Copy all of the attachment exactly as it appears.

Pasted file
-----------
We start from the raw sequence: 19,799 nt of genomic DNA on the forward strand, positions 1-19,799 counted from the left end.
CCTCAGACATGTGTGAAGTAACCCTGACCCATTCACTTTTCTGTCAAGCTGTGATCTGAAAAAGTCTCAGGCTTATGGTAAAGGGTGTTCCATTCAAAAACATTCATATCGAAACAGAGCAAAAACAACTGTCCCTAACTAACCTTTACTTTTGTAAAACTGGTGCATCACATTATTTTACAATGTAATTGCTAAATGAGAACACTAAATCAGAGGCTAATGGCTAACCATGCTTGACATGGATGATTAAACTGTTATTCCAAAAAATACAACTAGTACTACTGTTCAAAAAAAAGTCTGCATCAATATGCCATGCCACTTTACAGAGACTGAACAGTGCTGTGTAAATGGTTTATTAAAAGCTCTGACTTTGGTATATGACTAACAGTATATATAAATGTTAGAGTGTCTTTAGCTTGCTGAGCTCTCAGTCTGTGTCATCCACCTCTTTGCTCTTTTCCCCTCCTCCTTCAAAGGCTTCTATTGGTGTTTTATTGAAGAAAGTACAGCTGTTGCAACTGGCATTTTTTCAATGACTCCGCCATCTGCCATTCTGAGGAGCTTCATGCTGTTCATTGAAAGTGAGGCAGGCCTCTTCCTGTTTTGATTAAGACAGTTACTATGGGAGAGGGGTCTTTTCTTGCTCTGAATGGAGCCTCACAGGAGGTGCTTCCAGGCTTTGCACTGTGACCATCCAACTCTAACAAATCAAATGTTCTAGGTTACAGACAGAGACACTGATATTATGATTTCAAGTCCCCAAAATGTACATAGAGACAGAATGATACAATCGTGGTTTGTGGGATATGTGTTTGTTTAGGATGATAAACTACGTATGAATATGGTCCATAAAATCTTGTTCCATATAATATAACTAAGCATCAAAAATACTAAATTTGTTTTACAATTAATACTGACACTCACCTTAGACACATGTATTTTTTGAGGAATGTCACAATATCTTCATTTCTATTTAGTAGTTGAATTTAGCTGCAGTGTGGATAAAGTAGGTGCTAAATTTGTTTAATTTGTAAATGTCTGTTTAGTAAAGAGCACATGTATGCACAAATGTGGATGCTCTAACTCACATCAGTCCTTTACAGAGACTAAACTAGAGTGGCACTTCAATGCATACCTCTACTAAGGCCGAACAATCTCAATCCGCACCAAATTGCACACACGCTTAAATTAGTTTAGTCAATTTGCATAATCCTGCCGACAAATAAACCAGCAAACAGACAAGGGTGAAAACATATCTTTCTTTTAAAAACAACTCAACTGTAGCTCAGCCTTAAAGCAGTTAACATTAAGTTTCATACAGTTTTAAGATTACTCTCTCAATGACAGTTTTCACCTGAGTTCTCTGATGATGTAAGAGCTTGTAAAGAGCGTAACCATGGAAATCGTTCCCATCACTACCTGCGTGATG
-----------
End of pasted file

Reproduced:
We start from the raw sequence: 19,799 nt of genomic DNA on the forward strand, positions 1-19,799 counted from the left end.
CCTCAGACATGTGTGAAGTAACCCTGACCCATTCACTTTTCTGTCAAGCTGTGATCTGAAAAAGTCTCAGGCTTATGGTAAAGGGTGTTCCATTCAAAAACATTCATATCGAAACAGAGCAAAAACAACTGTCCCTAACTAACCTTTACTTTTGTAAAACTGGTGCATCACATTATTTTACAATGTAATTGCTAAATGAGAACACTAAATCAGAGGCTAATGGCTAACCATGCTTGACATGGATGATTAAACTGTTATTCCAAAAAATACAACTAGTACTACTGTTCAAAAAAAAGTCTGCATCAATATGCCATGCCACTTTACAGAGACTGAACAGTGCTGTGTAAATGGTTTATTAAAAGCTCTGACTTTGGTATATGACTAACAGTATATATAAATGTTAGAGTGTCTTTAGCTTGCTGAGCTCTCAGTCTGTGTCATCCACCTCTTTGCTCTTTTCCCCTCCTCCTTCAAAGGCTTCTATTGGTGTTTTATTGAAGAAAGTACAGCTGTTGCAACTGGCATTTTTTCAATGACTCCGCCATCTGCCATTCTGAGGAGCTTCATGCTGTTCATTGAAAGTGAGGCAGGCCTCTTCCTGTTTTGATTAAGACAGTTACTATGGGAGAGGGGTCTTTTCTTGCTCTGAATGGAGCCTCACAGGAGGTGCTTCCAGGCTTTGCACTGTGACCATCCAACTCTAACAAATCAAATGTTCTAGGTTACAGACAGAGACACTGATATTATGATTTCAAGTCCCCAAAATGTACATAGAGACAGAATGATACAATCGTGGTTTGTGGGATATGTGTTTGTTTAGGATGATAAACTACGTATGAATATGGTCCATAAAATCTTGTTCCATATAATATAACTAAGCATCAAAAATACTAAATTTGTTTTACAATTAATACTGACACTCACCTTAGACACATGTATTTTTTGAGGAATGTCACAATATCTTCATTTCTATTTAGTAGTTGAATTTAGCTGCAGTGTGGATAAAGTAGGTGCTAAATTTGTTTAATTTGTAAATGTCTGTTTAGTAAAGAGCACATGTATGCACAAATGTGGATGCTCTAACTCACATCAGTCCTTTACAGAGACTAAACTAGAGTGGCACTTCAATGCATACCTCTACTAAGGCCGAACAATCTCAATCCGCACCAAATTGCACACACGCTTAAATTAGTTTAGTCAATTTGCATAATCCTGCCGACAAATAAACCAGCAAACAGACAAGGGTGAAAACATATCTTTCTTTTAAAAACAACTCAACTGTAGCTCAGCCTTAAAGCAGTTAACATTAAGTTTCATACAGTTTTAAGATTACTCTCTCAATGACAGTTTTCACCTGAGTTCTCTGATGATGTAAGAGCTTGTAAAGAGCGTAACCATGGAAATCGTTCCCATCACTACCTGCGTGATG